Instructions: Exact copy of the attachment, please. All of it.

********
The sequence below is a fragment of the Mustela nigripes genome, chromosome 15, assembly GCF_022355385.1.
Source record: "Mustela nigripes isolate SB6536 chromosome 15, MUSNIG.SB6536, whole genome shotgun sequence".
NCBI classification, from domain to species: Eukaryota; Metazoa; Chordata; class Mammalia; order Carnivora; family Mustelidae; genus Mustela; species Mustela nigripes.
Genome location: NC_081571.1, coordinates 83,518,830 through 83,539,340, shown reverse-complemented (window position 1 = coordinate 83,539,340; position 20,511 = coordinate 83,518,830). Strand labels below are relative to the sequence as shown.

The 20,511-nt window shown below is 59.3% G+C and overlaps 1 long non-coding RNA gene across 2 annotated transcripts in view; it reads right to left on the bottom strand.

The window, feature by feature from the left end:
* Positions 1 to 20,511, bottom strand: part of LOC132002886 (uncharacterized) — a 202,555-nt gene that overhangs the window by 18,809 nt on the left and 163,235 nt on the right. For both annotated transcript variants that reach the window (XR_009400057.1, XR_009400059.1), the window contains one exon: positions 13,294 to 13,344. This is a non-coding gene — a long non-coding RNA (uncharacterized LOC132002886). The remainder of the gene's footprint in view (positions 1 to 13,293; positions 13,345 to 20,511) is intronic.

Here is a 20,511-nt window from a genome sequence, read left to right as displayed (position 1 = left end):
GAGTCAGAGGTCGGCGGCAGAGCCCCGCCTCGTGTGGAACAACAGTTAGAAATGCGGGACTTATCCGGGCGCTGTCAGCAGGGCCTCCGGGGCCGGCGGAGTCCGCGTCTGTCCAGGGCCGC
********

The sequence below is a fragment of the Mustela nigripes genome, chromosome 15, assembly GCF_022355385.1.
Source record: "Mustela nigripes isolate SB6536 chromosome 15, MUSNIG.SB6536, whole genome shotgun sequence".
NCBI classification, from domain to species: Eukaryota; Metazoa; Chordata; class Mammalia; order Carnivora; family Mustelidae; genus Mustela; species Mustela nigripes.
Genome location: NC_081571.1, coordinates 83,518,830 through 83,539,340, shown reverse-complemented (window position 1 = coordinate 83,539,340; position 20,511 = coordinate 83,518,830). Strand labels below are relative to the sequence as shown.

The 20,511-nt window shown below is 59.3% G+C and overlaps 1 long non-coding RNA gene across 2 annotated transcripts in view; it reads right to left on the bottom strand.

The window, feature by feature from the left end:
* Positions 1 to 20,511, bottom strand: part of LOC132002886 (uncharacterized) — a 202,555-nt gene that overhangs the window by 18,809 nt on the left and 163,235 nt on the right. For both annotated transcript variants that reach the window (XR_009400057.1, XR_009400059.1), the window contains one exon: positions 13,294 to 13,344. This is a non-coding gene — a long non-coding RNA (uncharacterized LOC132002886). The remainder of the gene's footprint in view (positions 1 to 13,293; positions 13,345 to 20,511) is intronic.

Here is a 20,511-nt window from a genome sequence, read left to right as displayed (position 1 = left end):
GAGTCAGAGGTCGGCGGCAGAGCCCCGCCTCGTGTGGAACAACAGTTAGAAATGCGGGACTTATCCGGGCGCTGTCAGCAGGGCCTCCGGGGCCGGCGGAGTCCGCGTCTGTCCAGGGCCGC